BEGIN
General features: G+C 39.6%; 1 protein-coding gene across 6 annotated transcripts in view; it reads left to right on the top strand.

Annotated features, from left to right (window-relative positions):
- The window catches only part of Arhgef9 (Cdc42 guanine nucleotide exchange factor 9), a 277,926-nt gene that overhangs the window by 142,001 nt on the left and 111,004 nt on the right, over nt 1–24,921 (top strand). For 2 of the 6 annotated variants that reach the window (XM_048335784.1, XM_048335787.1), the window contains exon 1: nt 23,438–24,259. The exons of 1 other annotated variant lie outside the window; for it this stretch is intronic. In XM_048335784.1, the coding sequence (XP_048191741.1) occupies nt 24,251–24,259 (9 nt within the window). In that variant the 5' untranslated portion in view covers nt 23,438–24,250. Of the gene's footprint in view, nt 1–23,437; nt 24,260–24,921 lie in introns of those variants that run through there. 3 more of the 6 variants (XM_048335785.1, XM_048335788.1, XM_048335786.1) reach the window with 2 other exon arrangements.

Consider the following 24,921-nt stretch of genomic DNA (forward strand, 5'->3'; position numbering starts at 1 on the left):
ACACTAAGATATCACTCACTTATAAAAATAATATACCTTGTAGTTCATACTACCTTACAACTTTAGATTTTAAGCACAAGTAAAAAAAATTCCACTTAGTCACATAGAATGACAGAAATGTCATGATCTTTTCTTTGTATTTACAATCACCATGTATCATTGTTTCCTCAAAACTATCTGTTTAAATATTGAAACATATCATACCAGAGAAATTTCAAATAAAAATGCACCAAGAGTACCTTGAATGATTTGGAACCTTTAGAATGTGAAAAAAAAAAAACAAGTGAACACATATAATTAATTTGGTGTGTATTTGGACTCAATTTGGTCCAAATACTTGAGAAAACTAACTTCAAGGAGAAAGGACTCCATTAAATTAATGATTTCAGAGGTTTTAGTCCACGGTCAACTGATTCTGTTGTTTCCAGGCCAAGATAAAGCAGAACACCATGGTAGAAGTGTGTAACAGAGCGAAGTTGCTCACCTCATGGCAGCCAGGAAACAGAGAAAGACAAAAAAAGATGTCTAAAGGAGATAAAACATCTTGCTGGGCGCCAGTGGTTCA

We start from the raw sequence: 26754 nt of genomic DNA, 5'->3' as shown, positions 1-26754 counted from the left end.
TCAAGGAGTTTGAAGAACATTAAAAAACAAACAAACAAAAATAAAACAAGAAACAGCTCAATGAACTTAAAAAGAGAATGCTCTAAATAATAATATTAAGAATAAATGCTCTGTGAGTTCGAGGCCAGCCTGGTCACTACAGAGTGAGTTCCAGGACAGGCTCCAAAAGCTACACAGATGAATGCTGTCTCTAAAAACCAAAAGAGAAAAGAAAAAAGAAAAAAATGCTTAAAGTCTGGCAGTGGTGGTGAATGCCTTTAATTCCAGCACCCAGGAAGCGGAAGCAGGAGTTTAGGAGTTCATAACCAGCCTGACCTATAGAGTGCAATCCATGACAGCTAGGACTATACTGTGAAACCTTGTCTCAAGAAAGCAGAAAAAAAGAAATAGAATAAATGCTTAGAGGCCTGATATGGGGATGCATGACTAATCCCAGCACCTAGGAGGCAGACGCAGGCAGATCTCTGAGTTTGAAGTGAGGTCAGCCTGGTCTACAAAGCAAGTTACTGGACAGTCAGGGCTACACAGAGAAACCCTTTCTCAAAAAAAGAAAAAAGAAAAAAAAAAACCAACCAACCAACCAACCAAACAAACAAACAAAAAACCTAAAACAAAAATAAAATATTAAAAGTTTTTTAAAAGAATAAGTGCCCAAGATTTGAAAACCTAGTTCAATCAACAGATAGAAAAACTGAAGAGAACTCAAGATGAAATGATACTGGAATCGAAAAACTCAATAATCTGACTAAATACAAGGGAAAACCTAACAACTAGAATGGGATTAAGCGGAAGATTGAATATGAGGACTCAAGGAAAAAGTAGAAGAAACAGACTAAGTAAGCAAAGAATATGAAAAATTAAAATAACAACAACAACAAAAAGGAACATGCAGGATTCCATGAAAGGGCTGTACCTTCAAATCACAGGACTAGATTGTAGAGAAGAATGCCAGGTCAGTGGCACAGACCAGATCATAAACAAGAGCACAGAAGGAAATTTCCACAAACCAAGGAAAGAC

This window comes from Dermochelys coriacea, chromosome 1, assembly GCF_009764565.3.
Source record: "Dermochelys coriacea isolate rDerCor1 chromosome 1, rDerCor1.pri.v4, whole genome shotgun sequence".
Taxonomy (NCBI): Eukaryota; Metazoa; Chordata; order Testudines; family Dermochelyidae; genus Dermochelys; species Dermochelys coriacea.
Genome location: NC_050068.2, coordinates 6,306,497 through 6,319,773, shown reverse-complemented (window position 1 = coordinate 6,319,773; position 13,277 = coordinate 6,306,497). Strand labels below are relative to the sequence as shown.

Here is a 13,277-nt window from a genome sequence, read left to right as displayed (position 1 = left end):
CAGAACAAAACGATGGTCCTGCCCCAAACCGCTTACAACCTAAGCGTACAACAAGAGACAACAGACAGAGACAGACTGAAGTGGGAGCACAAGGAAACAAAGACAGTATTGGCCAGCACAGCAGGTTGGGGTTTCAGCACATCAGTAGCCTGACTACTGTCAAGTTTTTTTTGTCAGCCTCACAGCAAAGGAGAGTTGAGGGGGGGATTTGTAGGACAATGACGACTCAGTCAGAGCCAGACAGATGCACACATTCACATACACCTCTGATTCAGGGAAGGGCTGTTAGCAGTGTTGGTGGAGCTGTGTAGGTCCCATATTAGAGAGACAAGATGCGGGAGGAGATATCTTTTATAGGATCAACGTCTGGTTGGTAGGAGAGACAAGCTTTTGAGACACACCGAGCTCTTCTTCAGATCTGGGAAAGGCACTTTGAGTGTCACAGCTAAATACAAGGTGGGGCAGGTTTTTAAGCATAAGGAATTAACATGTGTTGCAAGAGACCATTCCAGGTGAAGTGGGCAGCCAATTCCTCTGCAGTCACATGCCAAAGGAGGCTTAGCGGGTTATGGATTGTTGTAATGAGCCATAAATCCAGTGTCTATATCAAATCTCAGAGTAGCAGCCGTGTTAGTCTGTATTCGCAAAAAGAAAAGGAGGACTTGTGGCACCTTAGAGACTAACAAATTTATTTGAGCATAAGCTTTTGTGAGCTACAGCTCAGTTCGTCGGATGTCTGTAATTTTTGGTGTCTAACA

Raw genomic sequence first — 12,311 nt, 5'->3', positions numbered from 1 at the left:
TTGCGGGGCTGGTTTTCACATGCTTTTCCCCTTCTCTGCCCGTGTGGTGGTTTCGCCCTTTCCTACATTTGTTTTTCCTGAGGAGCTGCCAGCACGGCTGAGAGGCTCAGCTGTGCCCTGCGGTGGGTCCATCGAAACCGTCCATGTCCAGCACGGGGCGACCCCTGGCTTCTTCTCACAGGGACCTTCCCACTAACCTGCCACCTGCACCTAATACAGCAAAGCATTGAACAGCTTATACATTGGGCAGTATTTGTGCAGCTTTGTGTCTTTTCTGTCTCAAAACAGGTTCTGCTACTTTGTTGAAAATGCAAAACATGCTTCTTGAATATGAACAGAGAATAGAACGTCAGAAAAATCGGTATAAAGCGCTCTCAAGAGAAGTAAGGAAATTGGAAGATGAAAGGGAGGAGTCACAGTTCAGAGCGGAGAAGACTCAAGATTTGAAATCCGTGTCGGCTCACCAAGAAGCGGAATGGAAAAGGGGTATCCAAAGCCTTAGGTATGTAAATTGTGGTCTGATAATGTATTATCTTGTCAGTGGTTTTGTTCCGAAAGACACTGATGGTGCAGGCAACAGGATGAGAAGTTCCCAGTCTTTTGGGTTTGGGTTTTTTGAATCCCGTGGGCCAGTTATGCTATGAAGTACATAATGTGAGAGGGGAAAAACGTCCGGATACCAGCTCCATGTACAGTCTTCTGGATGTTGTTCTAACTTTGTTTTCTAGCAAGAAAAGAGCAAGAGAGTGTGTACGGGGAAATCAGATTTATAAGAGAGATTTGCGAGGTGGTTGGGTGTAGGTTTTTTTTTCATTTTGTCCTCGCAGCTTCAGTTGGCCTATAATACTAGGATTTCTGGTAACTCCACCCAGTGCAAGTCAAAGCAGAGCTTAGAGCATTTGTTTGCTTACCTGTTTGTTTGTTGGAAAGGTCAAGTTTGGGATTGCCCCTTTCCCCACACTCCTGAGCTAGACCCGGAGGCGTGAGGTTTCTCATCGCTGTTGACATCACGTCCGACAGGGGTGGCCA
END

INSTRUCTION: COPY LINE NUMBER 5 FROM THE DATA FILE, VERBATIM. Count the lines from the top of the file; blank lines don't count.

ACACTAAGATATCACTCACTTATAAAAATAATATACCTTGTAGTTCATACTACCTTACAACTTTAGATTTTAAGCACAAGTAAAAAAAATTCCACTTAGTCACATAGAATGACAGAAATGTCATGATCTTTTCTTTGTATTTACAATCACCATGTATCATTGTTTCCTCAAAACTATCTGTTTAAATATTGAAACATATCATACCAGAGAAATTTCAAATAAAAATGCACCAAGAGTACCTTGAATGATTTGGAACCTTTAGAATGTGAAAAAAAAAAAACAAGTGAACACATATAATTAATTTGGTGTGTATTTGGACTCAATTTGGTCCAAATACTTGAGAAAACTAACTTCAAGGAGAAAGGACTCCATTAAATTAATGATTTCAGAGGTTTTAGTCCACGGTCAACTGATTCTGTTGTTTCCAGGCCAAGATAAAGCAGAACACCATGGTAGAAGTGTGTAACAGAGCGAAGTTGCTCACCTCATGGCAGCCAGGAAACAGAGAAAGACAAAAAAAGATGTCTAAAGGAGATAAAACATCTTGCTGGGCGCCAGTGGTTCA